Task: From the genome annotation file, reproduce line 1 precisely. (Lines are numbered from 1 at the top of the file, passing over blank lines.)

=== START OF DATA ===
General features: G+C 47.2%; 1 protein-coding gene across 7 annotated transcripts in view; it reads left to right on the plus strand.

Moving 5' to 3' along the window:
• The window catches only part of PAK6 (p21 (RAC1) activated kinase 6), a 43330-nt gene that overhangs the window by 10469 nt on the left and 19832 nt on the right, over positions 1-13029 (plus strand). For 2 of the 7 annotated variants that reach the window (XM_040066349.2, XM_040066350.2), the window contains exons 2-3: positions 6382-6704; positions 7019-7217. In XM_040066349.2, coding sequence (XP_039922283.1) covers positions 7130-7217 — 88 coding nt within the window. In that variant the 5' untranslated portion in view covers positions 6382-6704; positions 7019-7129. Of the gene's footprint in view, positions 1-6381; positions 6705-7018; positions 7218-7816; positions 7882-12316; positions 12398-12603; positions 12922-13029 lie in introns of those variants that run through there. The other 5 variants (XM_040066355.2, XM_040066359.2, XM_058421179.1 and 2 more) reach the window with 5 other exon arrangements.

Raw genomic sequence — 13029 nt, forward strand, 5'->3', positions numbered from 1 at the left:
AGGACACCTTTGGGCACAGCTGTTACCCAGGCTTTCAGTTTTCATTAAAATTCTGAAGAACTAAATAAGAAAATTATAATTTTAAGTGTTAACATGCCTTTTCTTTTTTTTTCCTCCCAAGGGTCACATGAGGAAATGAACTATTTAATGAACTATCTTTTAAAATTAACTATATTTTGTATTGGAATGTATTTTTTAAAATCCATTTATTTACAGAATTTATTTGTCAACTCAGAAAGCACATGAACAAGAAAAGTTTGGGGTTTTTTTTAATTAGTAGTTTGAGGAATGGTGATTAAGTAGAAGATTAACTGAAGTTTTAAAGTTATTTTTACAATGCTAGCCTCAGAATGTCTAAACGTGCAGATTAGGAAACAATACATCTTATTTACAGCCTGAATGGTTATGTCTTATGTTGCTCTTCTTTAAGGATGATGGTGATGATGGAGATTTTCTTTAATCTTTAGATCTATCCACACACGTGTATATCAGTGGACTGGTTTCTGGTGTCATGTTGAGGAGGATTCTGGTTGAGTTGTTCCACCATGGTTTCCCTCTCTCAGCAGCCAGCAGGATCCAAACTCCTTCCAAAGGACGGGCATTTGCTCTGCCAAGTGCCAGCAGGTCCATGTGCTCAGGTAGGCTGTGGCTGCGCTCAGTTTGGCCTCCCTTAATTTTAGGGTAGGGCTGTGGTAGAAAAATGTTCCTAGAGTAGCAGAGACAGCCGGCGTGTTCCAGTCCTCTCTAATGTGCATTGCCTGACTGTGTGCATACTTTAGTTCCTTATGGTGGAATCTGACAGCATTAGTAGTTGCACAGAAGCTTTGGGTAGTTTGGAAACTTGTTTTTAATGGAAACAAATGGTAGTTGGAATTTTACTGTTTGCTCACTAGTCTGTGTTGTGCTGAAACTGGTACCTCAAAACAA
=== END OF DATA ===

General features: G+C 47.2%; 1 protein-coding gene across 7 annotated transcripts in view; it reads left to right on the plus strand.